Except, this summer, I wasn’t. I thought I exercised my daring self-confidence by hopping a plane to a third-world country for a month. In truth, I yielded my will altogether.

Jamie and I went where we were told to go. We were welcome to make suggestions and often did, but ultimately, we were not in control of our schedule. In the mornings, I set my alarm so I’d have time to read and sip coffee before leaving for the day, but I didn’t pick what time we left. I didn’t choose where we worked.

I thought daring was all about doing, going, jumping in with both feet and making things happen.

IT TURNS OUT, THE MOST DARING THING I DID THIS SUMMER WAS GIVE UP.

I didn’t just give up driving for thirty days. I gave up on the picture of my future I have held close for at least the last five years. I had to let it go and consider other options.

Lord help me for using a cliché, but this was a “Jesus take the wheel” kind of summer, and I am still terrified of where this Holy-Spirit-mobile is taking me.

ALSO, I AM NOT YIELDING WELL.

I gave up driving a car way more easily than I gave up driving my life. But I am trying, little by little, day by day. I am examining my actions and their motives, and I am taking steps in a new direction, even when I want to yank the wheel to the left and get the heck out of dodge.

I let someone else lead the way, when I gave up driving.

Now, can I give up planning and let the Holy Spirit lead me also in this?

 

Evangelism Sometimes Uses Words

It is my last day in Honduras. I’m sitting on the back porch of Clinica de Esperanza. Around me, people are digging and planting, moving dirt and piling rocks.

I’M THINKING ABOUT THE WORD “EVANGELISM.”

I used to think evangelism was all about talking (the cliché phrase: I’d like to tell you about my Lord and Savior Jesus Christ). It brought up images of street preachers and TV preachers and tracts. None of those things excite me. I don’t relate to those methods of sharing the Gospel.

But I do enjoy talking about my faith in authentic, transparent and organic conversations. At the same time, I don’t want to force a conversation on anyone.

Honduras has changed things for me. I no longer equate evangelism with converting people via preaching or a five-step guide to salvation. When you nail the last nail and open the door to a family’s new home, you see Jesus lighting up their faces, and there it is.

YOU’VE TAKEN SOME OF THE HOLY SPIRIT INSIDE YOURSELF AND GIFTED IT TO ANOTHER PERSON.

James 1:27 comes to mind. I love it in pretty much every translation of the Bible, but it especially hits home in the Message:

Anyone who sets himself up as “religious” by talking a good game is self-deceived. This kind of religion is hot air and only hot air. Real religion, the kind that passes muster before God the Father, is this: Reach out to the homeless and loveless in their plight, and guard against corruption from the godless world.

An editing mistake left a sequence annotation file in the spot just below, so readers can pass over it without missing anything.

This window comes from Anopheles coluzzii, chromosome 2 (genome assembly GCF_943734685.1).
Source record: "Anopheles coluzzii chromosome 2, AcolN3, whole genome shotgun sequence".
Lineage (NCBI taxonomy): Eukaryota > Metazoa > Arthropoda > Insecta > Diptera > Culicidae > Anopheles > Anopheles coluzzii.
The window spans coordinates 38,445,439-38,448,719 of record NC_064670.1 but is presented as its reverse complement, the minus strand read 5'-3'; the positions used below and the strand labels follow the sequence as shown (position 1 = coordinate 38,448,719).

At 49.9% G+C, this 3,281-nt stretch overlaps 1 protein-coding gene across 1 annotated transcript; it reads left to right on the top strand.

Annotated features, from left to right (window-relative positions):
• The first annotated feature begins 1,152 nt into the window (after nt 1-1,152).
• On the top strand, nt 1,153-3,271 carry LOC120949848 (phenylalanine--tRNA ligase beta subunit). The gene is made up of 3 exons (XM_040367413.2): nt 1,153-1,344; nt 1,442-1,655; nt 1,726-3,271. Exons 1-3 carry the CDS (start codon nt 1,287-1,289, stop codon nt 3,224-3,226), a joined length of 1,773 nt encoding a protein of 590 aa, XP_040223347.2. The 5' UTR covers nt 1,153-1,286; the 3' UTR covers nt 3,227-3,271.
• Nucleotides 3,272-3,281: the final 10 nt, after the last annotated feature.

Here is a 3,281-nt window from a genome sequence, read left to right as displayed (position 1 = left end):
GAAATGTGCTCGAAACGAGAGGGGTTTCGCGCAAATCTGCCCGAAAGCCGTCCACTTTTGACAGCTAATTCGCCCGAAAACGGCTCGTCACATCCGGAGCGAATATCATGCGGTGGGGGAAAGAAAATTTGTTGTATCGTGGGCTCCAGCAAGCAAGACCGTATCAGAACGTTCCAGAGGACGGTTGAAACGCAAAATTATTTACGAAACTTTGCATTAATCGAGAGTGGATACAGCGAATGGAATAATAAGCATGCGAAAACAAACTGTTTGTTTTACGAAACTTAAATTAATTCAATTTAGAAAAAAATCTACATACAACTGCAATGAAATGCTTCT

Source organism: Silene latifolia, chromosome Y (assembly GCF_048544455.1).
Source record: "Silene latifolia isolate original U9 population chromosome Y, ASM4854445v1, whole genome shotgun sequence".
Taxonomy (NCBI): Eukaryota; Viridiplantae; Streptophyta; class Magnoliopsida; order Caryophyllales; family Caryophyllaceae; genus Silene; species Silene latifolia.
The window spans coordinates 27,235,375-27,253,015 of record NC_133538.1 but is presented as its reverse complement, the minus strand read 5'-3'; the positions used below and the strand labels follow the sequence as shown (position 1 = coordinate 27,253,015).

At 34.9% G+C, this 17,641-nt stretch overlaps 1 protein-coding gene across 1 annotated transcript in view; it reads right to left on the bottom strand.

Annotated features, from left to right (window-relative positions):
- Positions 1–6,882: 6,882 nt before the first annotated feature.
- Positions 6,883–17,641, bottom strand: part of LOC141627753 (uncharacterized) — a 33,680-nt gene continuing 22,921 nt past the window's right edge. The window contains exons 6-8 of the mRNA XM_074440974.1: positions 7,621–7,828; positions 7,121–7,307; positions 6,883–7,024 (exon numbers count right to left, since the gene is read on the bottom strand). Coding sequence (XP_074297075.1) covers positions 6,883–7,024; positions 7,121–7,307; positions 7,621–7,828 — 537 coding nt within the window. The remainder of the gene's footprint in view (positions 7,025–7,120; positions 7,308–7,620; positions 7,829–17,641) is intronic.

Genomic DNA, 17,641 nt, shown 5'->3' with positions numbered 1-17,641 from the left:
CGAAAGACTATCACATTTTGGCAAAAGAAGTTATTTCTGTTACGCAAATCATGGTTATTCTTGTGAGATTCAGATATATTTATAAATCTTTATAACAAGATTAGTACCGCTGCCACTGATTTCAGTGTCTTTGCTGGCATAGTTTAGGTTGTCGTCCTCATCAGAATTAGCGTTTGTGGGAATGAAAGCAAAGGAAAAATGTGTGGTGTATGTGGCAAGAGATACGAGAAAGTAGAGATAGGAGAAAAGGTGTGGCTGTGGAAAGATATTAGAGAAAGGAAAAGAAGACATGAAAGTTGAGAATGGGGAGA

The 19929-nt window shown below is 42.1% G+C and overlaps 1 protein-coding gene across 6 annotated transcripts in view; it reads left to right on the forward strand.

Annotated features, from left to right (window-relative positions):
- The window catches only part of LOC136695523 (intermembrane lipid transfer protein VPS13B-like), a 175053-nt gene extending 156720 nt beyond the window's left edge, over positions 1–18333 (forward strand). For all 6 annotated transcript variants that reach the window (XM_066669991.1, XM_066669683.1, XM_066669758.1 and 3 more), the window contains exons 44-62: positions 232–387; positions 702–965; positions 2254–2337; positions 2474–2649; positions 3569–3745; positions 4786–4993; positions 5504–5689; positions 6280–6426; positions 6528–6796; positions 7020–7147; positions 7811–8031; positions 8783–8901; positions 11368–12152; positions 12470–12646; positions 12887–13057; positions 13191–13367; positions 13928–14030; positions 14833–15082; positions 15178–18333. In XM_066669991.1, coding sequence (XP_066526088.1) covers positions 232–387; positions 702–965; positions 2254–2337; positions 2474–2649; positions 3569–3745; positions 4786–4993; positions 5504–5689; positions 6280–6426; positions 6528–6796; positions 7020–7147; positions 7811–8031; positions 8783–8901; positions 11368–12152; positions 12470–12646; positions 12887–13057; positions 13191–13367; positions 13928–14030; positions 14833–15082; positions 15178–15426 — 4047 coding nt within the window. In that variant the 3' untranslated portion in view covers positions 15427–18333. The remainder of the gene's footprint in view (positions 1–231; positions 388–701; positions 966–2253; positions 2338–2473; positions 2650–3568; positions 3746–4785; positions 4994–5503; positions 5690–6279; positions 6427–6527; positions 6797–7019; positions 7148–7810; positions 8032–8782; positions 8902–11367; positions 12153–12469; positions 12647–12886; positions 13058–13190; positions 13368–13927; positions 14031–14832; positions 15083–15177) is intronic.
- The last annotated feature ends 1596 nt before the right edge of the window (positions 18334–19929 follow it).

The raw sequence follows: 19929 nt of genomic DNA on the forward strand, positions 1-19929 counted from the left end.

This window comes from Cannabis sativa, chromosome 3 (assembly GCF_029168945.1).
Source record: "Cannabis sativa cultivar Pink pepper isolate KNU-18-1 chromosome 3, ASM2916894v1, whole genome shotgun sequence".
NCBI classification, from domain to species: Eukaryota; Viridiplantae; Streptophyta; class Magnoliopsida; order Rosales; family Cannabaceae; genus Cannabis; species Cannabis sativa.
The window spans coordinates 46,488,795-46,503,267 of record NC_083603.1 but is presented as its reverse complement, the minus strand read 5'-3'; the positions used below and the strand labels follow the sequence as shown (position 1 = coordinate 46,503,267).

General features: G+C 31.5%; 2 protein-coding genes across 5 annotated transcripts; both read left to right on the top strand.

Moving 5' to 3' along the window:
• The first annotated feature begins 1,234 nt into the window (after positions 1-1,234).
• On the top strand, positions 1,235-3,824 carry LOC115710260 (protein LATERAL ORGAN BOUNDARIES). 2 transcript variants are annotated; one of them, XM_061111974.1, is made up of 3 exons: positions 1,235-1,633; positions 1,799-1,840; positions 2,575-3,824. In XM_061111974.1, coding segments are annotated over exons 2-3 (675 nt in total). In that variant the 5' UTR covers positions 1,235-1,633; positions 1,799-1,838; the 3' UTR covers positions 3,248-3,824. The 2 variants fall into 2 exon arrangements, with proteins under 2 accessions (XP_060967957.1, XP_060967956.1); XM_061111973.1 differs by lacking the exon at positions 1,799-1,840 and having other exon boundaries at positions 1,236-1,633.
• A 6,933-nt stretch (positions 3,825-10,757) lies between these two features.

I carried the Spirit of Christ in my tool belt during the month of July (el mes de julio). I lifted the Spirit into children as I held them and loved them and read books with them. I prayed in Spanglish by the bed of a child in a hospital, hands on a mother’s shoulders, Jesus all around us.

Mahatma Ghandi said, “There are people in the world so hungry, that God cannot appear to them except in the form of bread.”

I’ve thought about that a lot while serving in Honduras. In Tegucigalpa and the surrounding communities, the name of JesuChristo is well-known. There are churches everywhere. People know about God, about the right and wrong of things. They know who Jesus is. What they don’t know is…

JESUS LOVES THEM SO MUCH HE GAVE MORE THAN HIS SON.

He gave His hands and His feet also.

Us.

He gave us.

And every time we feed, clothe, or shelter a person, we give them Jesus. We pour Him out of us and into the hungry and the naked, the homeless and the loveless.

EVANGELISM SOMETIMES USES WORDS.

Evangelism sometimes uses hammers and nails, donated shoes, cotton candy and popcorn machines, cinder blocks and concrete, games of tag, airport terminals, and long conversations in government offices.

Sometimes it uses those things.

Always, always, always…

It uses us.

 

*originally published on Middle Places

Sometimes Serving Looks Like an Airport

Sometimes serving looks like an airport.

I’VE BEEN JOKING ABOUT A BLOG TITLED: THINGS YOU WOULDN’T KNOW MISSIONARIES DO

It includes stuff like counting money, counting a lot of money, counting more money, making phone calls, replying to text messages in two languages, taking dictation, sitting in government offices, getting cars shipped from other countries, counting tassels on key chains, flipping switches on water pumps, driving a lot, making popcorn with a generator on a reservation …